Risk appetite was the name of the game as most higher-yielders chalked up big gains. The Loonie, however, was unable to join the party due to NAFTA troubles and a crude oil build.
Headlines have also been buzzing about a public row between U.K. PM May and Brexit minister Davis, but pound traders seem to have brushed these jitters off.
- Canadian trade deficit narrowed from 3.9B CAD to 1.9B CAD vs. 3.4B CAD forecast
- Canada’s building permits slumped 4.6% vs. projected 1.0% drop
- Canadian Ivey PMI sank from 71.5 to 62.5 vs. 69.7 forecast
- U.S. non-farm productivity revised from 0.7% to 0.4%
- U.S. unit labor costs upgraded from 2.7% to 2.9%
- U.S. trade deficit narrowed from $47.2B to $46.2B vs. $50B forecast
- U.S. EIA crude oil inventories rose by 2.1M barrels vs. estimated 2.0M drop
- BOE MPC member McCafferty: Investment slowed by Brexit uncertainty
Trade jitters ahead of G7 meeting
It looks like trade war concerns could be the elephant in the room during the upcoming G7 Summit in Canada as the Trump administration showed no signs of backing down from tariffs on U.S. trade allies.
Rumor has it that Treasury Secretary Mnuchin has been pushing for exemptions for Canada, especially while NAFTA negotiations are still ongoing, but White House economic adviser Larry Kudlow said this wasn’t really the case.
Instead, Kudlow clarified that the Donald will be sticking to the tariffs and downplayed the threats of retaliation as a “family quarrel.” He also added that Trump will have a sit-down with Canadian PM Trudeau and French President Macron during the summit this weekend.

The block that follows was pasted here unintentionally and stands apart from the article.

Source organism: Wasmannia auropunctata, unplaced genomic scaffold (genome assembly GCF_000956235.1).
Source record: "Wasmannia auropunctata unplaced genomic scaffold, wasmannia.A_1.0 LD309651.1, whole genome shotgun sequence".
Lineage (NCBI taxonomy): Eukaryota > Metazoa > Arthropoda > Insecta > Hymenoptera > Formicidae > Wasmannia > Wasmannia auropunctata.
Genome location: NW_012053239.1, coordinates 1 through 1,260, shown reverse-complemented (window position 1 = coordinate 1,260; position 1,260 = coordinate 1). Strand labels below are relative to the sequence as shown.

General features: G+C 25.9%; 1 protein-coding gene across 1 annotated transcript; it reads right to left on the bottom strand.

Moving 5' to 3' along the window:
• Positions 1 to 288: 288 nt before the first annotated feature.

Brexit clash on customs backstop
The U.K. parliament is still a mess when it comes to agreeing on a post-Brexit plan, with lawmakers arguing over the customs backup plan.
In particular, Brexit Minister David Davis isn’t too happy about May’s backstop proposal, which will tie Britain to the customs union beyond the transition period in 2021 if the Irish border issue still isn’t resolved by then. Heck, the disagreement was so heated that there have been speculations that Davis might resign!
Word is that May is looking into a time-limited backstop but this prompted a fresh round of debates since the proposal didn’t specify a date. This makes things more complicated ahead of the vote on the EU withdrawal bill next week, which basically determines whether or not EU laws can still apply in the U.K. by March next year.
So far this doesn’t seem to have caused huge waves among pound pairs as traders might be holding out for more conclusive developments. In any case, be prepared for more volatility Brexit-related headlines before the cabinet showdown next week.
Stocks up, commodities down, yields down
A bit of risk appetite returned during the U.S. session as stocks started off on a shaky note before recovering to positive territory before the closing bell tolled.
- Dow 30 index is up to 25,146.39 (+1.40%)
- Nasdaq rose to 7,689.24 (+0.86%)
- S&P 500 index is up to 2,772.35 (+0.67%)
Gold appears to have coughed up some of its earlier safe-haven wins while crude oil took a hit from a surprise build in inventories. The Energy Information Administration reported that stockpiles grew 2.1 million barrels instead of falling by 2.0 million.
Major Market Mover(s):
The Loonie tossed and turned on NAFTA-related updates but ultimately ended down in the dumps as crude oil oversupply fears lingered. Downbeat Ivey PMI may have also contributed to the decline.
USD/CAD dipped to 1.2861 then rallied back up to 1.2961, CAD/JPY fell to a low of 85.02 from 85.67, EUR/CAD is back up to 1.5253, and AUD/CAD advanced to .9922.
Watch Out For:
- 1:30 am GMT: Australia’s trade balance (0.98B AUD expected, 1.53B AUD previous)
- 5:00 am GMT: Japanese leading indicators (gain from 104.4% to 105.6% expected)